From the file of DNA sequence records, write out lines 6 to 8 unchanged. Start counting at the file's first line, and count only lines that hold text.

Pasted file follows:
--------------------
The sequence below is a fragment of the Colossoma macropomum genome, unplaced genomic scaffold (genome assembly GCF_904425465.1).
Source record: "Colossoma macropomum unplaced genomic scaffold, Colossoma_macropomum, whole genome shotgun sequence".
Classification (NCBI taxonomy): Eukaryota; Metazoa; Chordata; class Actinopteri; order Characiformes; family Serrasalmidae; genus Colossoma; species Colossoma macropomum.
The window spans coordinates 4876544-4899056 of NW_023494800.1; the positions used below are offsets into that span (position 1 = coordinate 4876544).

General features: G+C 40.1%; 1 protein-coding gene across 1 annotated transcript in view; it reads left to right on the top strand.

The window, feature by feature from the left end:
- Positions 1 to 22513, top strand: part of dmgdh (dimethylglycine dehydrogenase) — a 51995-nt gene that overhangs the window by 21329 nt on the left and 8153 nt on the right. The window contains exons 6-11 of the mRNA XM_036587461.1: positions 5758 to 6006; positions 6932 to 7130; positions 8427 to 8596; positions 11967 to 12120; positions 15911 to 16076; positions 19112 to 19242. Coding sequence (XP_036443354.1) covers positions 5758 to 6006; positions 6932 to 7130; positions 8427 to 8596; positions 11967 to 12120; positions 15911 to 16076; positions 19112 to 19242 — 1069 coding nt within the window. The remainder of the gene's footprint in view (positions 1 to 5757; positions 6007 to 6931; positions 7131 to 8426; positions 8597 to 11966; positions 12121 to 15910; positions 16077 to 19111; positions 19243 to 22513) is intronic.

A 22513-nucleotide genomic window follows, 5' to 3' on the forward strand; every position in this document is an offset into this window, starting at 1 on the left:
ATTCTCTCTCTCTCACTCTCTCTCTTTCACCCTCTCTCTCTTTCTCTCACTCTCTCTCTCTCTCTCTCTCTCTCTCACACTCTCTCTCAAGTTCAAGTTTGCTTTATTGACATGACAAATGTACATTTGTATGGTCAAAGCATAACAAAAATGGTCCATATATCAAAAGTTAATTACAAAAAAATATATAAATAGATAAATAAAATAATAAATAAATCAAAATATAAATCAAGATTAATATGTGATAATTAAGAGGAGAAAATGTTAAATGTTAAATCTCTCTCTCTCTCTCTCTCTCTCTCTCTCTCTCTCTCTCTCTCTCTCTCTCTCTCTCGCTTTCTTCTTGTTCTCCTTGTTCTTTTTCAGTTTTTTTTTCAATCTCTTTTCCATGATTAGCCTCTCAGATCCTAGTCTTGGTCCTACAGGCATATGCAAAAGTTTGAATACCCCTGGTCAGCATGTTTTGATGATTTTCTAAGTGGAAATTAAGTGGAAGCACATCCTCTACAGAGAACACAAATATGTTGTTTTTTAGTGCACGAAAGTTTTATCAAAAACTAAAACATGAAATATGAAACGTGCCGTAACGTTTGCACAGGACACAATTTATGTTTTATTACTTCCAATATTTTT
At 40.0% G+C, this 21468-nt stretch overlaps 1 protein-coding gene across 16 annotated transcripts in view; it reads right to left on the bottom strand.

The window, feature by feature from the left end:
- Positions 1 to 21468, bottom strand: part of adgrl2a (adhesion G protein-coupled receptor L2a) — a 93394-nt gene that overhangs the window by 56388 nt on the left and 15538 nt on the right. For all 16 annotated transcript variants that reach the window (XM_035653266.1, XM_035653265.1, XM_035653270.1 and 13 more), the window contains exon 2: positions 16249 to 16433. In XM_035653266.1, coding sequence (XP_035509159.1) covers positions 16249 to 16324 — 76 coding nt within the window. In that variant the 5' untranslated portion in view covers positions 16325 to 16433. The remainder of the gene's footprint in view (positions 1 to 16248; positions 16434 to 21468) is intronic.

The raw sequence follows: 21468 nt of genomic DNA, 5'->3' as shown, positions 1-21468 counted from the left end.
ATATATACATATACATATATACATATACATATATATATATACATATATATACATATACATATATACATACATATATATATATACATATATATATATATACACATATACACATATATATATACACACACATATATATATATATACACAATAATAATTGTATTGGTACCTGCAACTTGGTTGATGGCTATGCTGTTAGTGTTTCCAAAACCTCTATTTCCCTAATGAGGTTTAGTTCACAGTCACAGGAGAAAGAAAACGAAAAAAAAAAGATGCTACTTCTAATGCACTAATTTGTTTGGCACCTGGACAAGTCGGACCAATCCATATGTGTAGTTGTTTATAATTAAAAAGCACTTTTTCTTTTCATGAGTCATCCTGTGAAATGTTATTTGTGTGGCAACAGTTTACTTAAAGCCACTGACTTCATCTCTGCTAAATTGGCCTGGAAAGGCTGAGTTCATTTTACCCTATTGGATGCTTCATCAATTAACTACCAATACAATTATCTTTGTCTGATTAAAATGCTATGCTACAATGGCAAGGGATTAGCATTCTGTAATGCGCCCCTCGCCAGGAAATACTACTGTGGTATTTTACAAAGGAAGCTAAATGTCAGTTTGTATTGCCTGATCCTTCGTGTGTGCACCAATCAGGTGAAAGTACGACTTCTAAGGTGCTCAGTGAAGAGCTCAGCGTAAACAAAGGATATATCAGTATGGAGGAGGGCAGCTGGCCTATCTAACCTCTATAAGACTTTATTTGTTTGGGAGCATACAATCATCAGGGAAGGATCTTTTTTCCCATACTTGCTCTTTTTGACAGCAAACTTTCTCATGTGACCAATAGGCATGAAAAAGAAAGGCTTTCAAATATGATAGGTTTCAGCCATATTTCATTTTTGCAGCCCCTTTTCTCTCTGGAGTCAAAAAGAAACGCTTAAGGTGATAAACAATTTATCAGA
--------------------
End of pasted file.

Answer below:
The window, feature by feature from the left end:
- Positions 1 to 22513, top strand: part of dmgdh (dimethylglycine dehydrogenase) — a 51995-nt gene that overhangs the window by 21329 nt on the left and 8153 nt on the right. The window contains exons 6-11 of the mRNA XM_036587461.1: positions 5758 to 6006; positions 6932 to 7130; positions 8427 to 8596; positions 11967 to 12120; positions 15911 to 16076; positions 19112 to 19242. Coding sequence (XP_036443354.1) covers positions 5758 to 6006; positions 6932 to 7130; positions 8427 to 8596; positions 11967 to 12120; positions 15911 to 16076; positions 19112 to 19242 — 1069 coding nt within the window. The remainder of the gene's footprint in view (positions 1 to 5757; positions 6007 to 6931; positions 7131 to 8426; positions 8597 to 11966; positions 12121 to 15910; positions 16077 to 19111; positions 19243 to 22513) is intronic.

A 22513-nucleotide genomic window follows, 5' to 3' on the forward strand; every position in this document is an offset into this window, starting at 1 on the left: